Alaska Wrestles with Veil Piercing

In an Alaska Supreme Court opinion issued on Friday, August 17th, the court wrestled with corporate veil piercing issues and their interplay with bankruptcy law.  Only corporations are normally liable for their debts.  The officers, shareholders and directors aren’t liable for corporate debts.  This concept of limited corporate liability is referred to as a veil.  Veil piercing refers to a court’s decision to disregard the veil and hold people behind the veil liable.   In a split decision the court ruled that the jury award for damages against the officer, shareholder and directors would stand.

The Claim

An employee sued a  corporation and its president for back wages in superior court. The corporation filed for Chapter 11 bankruptcy the very next day. The bankruptcy court discharged the corporation’s debts.  The superior court dismissed the corporation, but  allowed the employee to proceed to trial  against the president on a veil-piercing theory. A jury found that the corporation was a mere instrumentality of the president, and that the president owed the former employee wages under a bonus agreement.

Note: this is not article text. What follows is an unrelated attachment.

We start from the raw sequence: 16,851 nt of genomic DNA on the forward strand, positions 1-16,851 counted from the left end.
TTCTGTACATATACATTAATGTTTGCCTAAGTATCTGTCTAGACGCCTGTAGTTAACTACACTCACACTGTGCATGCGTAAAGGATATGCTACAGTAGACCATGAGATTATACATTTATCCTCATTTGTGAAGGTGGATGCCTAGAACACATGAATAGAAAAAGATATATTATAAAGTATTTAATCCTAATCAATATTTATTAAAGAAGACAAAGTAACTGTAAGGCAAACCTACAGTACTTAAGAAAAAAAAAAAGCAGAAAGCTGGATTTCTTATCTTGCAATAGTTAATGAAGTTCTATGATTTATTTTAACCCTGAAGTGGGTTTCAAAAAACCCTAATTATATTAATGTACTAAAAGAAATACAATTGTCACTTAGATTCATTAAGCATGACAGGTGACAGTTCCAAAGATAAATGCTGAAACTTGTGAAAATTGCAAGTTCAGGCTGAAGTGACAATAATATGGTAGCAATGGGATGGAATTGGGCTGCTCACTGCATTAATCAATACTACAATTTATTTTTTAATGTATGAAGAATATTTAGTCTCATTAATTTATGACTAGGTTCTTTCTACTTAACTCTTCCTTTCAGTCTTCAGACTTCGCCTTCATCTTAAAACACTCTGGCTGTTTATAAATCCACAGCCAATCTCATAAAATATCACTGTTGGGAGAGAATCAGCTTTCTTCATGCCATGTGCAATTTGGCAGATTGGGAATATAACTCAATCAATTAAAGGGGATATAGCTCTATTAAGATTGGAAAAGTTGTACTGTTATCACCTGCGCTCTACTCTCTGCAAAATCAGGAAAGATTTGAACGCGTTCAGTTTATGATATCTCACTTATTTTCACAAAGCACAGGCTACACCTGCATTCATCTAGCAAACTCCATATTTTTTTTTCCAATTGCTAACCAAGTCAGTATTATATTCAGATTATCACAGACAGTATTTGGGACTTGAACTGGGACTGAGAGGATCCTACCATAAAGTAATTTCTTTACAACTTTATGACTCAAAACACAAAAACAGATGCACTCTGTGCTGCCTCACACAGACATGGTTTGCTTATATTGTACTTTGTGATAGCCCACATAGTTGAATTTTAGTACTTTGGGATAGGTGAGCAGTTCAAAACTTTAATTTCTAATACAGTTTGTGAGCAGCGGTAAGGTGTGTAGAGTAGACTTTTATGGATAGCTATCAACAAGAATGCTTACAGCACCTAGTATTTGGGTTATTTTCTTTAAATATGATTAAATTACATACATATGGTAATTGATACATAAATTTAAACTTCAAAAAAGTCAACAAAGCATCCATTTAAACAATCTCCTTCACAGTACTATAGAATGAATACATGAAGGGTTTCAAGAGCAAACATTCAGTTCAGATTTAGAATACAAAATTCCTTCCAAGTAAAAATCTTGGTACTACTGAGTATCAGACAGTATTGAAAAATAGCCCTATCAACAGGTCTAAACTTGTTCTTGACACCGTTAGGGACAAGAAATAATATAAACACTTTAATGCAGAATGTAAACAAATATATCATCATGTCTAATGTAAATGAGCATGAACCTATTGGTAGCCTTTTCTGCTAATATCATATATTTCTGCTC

The Bankruptcy Issues.

When a corporation files bankruptcy, the corporation’s legal claims become property of the bankruptcy estate. The corporation president argued that the corporation owned the right to bring the veil-piercing claim and the employee couldn’t now bring it against him.  Even if this were true, the trustee never asserted the veil piercing claim and abandoned that asset.

Furthermore, the company had no right to bring a wage claim against its own president.  Accordingly, the employee’s complaint did not allege injury to the corporation.  Absent a corporate injury the corporation could not sue its own president.

Corporate discharge does not affect whether a trial court can determine a corporation’s indebtedness for the purpose of establishing third party liability.   Thus, the court could pierce the corporate veil to hold the president liable, bonding companies, guarantors, or other third parties.

Mere Instrumentality Test Sufficient for Piercing Corporate Veil:

The mere-instrumentality test is a sufficient basis to pierce the corporate veil. The superior court did not err in piercing the veil based on the jury’s finding that the mere-instrumentality test.

If you think that someone has used a corporation to avoid paying you give us a call at 907-375-9226.





No. 6811 S-13613 Brown v. Knowles